Fifteenth-century monk Thomas à Kempis, in the beloved classic The Imitation of Christ, offers a perspective on temptation that might be a bit surprising. Instead of focusing on the pain and difficulties temptation can lead to, he writes, “[temptations] are useful because they can make us humble, they can cleanse us, and they can teach us.” Kempis explains, “The key to victory is true humility and patience; in them we overcome the enemy.”
Humility and patience. How different my walk with Christ would be if that were how I naturally responded to temptation! More often, I react with shame, frustration, and impatient attempts to get rid of the struggle.
But, as we learn from James 1, the temptations and trials we face don’t have to be without purpose or merely a threat we endure. Although giving in to temptation can bring heartbreak and devastation (vv. 13–15), when we turn to God with humble hearts seeking His wisdom and grace, we find He “gives generously to all without finding fault” (v. 5). Through His power in us, our trials and struggles to resist sin build perseverance, “so that [we] may be mature and complete, not lacking anything” (v. 4).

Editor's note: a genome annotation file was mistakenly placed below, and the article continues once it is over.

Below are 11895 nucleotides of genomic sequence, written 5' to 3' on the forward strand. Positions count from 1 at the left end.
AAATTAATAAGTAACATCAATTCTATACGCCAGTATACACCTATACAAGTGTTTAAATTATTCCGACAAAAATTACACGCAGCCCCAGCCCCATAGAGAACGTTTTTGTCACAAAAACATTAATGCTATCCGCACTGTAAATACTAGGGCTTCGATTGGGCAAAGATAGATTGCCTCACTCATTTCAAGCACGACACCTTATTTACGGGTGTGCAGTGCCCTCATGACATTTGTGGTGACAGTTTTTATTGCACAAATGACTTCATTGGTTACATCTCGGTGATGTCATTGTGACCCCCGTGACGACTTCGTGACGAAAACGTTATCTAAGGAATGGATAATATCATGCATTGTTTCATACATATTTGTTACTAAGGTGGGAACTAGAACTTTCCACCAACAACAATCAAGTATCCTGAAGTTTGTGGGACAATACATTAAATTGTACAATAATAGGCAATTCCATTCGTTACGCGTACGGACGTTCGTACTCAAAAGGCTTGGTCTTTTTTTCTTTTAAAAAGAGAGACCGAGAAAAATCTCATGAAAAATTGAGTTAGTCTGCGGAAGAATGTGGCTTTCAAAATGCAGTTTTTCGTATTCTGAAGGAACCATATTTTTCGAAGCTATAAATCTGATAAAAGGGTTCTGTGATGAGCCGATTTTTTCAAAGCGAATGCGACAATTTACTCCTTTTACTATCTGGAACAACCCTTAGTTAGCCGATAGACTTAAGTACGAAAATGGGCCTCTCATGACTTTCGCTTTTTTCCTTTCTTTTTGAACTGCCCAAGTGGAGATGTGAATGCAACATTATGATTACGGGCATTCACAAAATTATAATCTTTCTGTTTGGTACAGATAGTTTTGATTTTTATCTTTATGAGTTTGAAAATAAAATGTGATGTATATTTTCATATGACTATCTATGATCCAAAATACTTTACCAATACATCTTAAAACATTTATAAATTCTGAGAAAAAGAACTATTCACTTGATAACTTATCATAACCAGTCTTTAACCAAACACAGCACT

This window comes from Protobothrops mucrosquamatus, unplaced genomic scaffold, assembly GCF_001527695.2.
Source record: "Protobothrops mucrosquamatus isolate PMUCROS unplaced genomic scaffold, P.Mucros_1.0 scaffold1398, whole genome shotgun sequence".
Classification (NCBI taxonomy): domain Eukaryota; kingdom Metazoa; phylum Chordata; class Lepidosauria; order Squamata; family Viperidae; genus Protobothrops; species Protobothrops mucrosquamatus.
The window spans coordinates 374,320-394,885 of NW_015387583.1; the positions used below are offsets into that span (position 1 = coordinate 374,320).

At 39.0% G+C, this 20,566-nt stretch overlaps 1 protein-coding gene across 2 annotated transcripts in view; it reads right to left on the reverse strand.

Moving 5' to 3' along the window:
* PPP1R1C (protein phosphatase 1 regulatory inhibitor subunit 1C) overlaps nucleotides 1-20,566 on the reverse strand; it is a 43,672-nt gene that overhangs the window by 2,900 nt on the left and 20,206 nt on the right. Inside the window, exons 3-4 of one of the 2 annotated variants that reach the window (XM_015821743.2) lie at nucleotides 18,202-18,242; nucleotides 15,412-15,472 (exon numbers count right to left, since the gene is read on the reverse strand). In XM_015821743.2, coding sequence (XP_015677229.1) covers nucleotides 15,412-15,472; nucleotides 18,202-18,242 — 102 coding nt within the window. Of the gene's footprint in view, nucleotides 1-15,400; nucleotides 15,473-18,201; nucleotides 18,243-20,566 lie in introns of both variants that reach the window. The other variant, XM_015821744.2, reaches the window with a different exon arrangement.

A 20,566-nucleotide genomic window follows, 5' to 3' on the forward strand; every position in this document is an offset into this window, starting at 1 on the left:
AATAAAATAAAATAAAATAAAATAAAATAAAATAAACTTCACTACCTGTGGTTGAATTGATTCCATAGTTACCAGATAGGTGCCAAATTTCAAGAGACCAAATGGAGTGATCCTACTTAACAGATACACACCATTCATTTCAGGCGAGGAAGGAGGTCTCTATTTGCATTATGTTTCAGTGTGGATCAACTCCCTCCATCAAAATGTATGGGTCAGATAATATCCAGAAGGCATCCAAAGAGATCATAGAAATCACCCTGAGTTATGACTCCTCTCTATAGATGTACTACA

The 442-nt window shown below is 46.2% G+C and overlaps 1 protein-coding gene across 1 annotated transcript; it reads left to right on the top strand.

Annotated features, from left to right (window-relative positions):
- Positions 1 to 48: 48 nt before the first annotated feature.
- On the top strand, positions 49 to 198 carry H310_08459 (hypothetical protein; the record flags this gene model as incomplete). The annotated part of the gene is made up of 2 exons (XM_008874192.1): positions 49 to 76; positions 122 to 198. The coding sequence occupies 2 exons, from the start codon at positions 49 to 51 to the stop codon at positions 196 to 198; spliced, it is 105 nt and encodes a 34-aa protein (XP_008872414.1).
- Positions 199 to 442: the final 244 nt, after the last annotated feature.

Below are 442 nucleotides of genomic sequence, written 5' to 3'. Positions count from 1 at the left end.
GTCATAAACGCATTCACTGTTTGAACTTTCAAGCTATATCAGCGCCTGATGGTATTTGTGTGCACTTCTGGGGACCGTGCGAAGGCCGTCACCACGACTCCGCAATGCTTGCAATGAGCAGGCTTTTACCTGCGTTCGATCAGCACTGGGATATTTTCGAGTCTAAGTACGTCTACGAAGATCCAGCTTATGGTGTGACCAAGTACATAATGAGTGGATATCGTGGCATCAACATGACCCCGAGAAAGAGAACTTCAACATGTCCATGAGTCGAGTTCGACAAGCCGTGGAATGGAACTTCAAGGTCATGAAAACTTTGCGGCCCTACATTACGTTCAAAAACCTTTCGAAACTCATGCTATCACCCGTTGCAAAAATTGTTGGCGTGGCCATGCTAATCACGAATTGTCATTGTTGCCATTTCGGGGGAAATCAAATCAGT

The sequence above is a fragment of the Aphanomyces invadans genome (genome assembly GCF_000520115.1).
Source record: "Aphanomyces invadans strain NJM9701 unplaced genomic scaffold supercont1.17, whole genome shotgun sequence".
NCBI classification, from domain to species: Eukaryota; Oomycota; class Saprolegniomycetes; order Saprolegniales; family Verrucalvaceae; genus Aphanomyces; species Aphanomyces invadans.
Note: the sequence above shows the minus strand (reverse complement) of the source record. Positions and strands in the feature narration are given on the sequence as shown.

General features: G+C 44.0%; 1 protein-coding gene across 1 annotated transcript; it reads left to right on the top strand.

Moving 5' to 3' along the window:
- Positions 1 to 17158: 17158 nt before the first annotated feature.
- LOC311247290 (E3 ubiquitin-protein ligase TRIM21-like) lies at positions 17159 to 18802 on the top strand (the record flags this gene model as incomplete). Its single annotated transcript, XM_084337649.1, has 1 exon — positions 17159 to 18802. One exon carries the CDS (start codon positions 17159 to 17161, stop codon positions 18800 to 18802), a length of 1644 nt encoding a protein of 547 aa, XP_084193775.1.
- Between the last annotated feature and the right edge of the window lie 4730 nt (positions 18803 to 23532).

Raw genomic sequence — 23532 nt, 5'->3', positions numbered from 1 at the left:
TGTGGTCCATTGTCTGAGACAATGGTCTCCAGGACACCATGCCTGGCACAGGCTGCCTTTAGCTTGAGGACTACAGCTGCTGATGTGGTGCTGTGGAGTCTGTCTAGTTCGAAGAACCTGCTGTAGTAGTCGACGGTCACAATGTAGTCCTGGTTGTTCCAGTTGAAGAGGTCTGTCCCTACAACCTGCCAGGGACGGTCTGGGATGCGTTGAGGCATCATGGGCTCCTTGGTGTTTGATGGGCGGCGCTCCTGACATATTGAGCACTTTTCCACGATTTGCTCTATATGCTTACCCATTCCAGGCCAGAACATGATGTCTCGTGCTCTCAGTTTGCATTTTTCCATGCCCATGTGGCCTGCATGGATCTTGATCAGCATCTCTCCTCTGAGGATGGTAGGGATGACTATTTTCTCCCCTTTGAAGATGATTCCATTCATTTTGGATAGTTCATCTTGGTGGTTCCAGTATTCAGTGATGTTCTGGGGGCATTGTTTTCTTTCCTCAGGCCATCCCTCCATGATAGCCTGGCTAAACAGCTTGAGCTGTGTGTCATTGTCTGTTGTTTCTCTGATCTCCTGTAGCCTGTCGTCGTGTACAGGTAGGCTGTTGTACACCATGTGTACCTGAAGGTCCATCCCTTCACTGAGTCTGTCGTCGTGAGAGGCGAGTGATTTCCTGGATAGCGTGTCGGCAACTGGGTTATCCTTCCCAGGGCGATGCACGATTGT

As we trust in Jesus, there’s no reason to live in fear. As God’s dearly loved children, we can find peace as we rest in His loving arms even as we face temptation.
James begins his letter to dislocated and troubled followers of Jesus by urging them to ask for wisdom in living as His followers (1:5, 19–22). But how will they recognize such divine help? After briefly discussing a series of difficult relational challenges, James describes a wisdom grounded in humility rather than self-centeredness (3:13–16). Wisdom from God is peace-loving, considerate, willing to listen, full of mercy and goodness, and without prejudice or hypocrisy (v. 17).